Compare that with "Abed's Uncontrollable Christmas" where-in Abed envisions that he, his friends, and the whole school are all done up in the Rankin-Bass animation style (ala Rudolph the Red-nosed Reindeer and all their other holiday hits). The reason Abed sees everything as animation is because he's going through something at Christmas and these classic animated movies are a comfort to him. He retracts into the animated style. But, more than that, the animation then helps him through the journey. He's not just being twee and thinking, "wouldn't it be funny if we did a normal episode but with animation," (which is a thought Abed would have), but that his world was shaken and he needed this. Plus, the episode goes all in and tells a tale crafted for the animation style and not just a normal (if pretty weak) Community story that just so happens to sub-in puppets.

That's the big issue with so many of the episode that try to build off fun, meta concepts the show had done before. Past seasons had a documentary-style episode so this season had to have one too: "Advanced Documentary Filmmaking". The documentary style doesn't really add anything to the story, it just lets the show emulate something that worked before. Similarly we have "Advanced Introduction to Finality", an episode in which Jeff envisions the evil Jeff and Annie (things Abed dreamed up last season) have come to this dimension to stop Jeff from being a good person. Nevermind the fact that Abed is the only one to envision these kinds of things, and then the Evil and Good versions are forced into an episode in a pretty ham-handed way. Plus, they use paint balls as their inter-dimensional weapons, and everyone liked the paintball episodes, right? RIGHT?!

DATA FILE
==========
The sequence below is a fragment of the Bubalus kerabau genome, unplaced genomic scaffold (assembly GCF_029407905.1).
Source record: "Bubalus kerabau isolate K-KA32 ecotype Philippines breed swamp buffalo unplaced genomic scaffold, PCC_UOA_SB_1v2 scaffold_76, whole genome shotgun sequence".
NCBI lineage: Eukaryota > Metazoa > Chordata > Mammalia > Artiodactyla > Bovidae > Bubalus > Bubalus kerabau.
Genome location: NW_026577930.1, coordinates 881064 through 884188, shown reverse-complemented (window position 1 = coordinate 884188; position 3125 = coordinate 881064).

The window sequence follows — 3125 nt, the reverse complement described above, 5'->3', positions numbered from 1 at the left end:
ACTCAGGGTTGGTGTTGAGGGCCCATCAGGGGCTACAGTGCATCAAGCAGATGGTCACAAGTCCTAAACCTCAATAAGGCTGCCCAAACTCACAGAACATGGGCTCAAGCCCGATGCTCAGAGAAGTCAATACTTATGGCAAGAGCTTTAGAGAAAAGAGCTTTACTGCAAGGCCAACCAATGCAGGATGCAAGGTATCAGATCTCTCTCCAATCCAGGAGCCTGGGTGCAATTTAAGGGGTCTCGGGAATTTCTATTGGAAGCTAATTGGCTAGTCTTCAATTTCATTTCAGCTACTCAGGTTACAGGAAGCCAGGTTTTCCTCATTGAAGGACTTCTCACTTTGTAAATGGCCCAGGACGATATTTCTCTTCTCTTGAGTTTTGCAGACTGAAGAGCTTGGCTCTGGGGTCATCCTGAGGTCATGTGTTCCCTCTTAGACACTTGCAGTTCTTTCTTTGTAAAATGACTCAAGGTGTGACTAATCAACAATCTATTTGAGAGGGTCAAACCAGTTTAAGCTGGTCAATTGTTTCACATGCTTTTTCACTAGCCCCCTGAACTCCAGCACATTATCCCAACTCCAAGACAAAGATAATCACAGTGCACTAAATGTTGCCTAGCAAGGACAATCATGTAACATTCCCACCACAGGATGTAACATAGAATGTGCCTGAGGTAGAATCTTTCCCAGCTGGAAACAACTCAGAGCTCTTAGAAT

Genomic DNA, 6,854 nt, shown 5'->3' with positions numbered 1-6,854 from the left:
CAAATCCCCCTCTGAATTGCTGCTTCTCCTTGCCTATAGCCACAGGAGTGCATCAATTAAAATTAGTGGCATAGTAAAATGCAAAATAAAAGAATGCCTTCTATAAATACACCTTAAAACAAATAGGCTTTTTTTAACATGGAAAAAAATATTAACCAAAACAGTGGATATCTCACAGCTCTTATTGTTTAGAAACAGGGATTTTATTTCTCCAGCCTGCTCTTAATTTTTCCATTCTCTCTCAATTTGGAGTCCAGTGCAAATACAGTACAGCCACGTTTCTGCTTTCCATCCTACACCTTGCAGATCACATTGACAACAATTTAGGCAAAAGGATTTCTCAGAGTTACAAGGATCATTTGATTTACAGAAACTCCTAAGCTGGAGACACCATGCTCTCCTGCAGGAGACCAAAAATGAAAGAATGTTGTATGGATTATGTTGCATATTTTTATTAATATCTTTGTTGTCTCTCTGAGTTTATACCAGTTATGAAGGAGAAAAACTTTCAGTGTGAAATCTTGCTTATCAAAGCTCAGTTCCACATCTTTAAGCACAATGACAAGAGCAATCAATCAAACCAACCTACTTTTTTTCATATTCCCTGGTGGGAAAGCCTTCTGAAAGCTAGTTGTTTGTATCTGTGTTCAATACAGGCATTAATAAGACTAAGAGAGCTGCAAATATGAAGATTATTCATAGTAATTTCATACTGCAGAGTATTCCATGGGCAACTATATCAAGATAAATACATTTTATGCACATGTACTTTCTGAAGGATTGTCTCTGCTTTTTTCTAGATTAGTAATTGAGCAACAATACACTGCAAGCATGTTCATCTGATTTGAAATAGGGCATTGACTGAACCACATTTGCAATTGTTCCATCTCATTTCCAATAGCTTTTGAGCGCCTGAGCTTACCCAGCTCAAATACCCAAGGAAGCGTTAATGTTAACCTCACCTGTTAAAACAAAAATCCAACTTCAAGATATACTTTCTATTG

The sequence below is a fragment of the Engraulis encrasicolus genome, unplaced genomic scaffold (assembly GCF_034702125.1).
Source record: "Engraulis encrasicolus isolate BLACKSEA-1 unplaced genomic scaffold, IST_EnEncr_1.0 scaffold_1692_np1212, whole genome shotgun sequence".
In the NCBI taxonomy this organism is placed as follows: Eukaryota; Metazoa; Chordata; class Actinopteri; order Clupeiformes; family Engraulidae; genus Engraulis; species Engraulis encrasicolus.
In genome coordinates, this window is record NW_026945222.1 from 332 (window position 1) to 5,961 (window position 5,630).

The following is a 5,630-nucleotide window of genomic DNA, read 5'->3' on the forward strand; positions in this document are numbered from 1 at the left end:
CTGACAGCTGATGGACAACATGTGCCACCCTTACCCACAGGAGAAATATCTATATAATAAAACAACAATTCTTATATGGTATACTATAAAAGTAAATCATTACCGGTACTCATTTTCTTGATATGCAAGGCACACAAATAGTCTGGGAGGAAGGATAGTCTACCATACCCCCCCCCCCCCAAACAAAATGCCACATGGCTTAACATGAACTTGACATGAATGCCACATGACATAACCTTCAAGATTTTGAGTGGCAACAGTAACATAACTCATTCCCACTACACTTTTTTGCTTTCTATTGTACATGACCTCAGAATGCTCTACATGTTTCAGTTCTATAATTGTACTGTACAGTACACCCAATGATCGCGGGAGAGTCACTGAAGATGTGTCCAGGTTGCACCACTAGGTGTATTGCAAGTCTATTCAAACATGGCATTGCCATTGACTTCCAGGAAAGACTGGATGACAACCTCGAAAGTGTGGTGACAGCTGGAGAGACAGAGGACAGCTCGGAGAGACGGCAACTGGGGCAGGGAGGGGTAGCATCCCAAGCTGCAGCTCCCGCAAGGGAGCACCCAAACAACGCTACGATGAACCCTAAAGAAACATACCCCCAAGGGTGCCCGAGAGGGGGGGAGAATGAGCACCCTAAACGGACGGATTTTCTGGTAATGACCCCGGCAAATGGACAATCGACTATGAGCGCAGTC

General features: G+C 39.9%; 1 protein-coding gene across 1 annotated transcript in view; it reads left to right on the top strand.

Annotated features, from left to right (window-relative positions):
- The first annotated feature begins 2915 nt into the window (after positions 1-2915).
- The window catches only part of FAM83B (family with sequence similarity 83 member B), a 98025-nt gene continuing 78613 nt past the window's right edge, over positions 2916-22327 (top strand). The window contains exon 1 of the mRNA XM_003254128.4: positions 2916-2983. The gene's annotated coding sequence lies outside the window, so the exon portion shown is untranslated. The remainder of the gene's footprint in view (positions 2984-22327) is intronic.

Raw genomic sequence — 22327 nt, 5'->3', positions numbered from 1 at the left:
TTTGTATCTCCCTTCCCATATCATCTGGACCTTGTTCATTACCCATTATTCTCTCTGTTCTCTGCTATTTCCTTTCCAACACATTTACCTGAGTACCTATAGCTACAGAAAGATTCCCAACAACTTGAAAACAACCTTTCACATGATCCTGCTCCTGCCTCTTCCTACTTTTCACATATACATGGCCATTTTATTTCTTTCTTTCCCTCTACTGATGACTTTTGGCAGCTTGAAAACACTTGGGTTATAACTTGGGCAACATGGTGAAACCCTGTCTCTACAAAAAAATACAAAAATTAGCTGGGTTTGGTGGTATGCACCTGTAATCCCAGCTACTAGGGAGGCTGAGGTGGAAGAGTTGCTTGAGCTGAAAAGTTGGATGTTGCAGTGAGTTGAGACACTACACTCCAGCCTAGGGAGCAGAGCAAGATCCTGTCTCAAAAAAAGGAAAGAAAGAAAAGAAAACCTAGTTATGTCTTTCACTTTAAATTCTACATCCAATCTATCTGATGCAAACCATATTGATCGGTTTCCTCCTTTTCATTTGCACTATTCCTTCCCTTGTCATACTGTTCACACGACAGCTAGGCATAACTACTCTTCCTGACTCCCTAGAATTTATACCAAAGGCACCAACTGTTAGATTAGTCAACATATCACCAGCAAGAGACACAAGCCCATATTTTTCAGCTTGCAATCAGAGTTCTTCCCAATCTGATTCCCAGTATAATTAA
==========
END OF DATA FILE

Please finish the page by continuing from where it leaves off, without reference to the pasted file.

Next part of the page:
This also leads me to another issue, namely that the characters this season very often don't act like they should. It's little things at times, the largest of which is that Jeff suddenly starts envisioning things that should only exist in Abed's head. Or there's Annie apparently cheating on a test to try and get ahead, something Annie from the previous three seasons would never do. And even the characters that are "normal" have simply been boiled down to their simplest ticks, like the fact that Troy is kind of dumb, that Brita fails at everything, or that the Dean is a sexually confused man obsessed with Jeff. Nothing really evolves for any of these characters, they just remain the same throughout the season.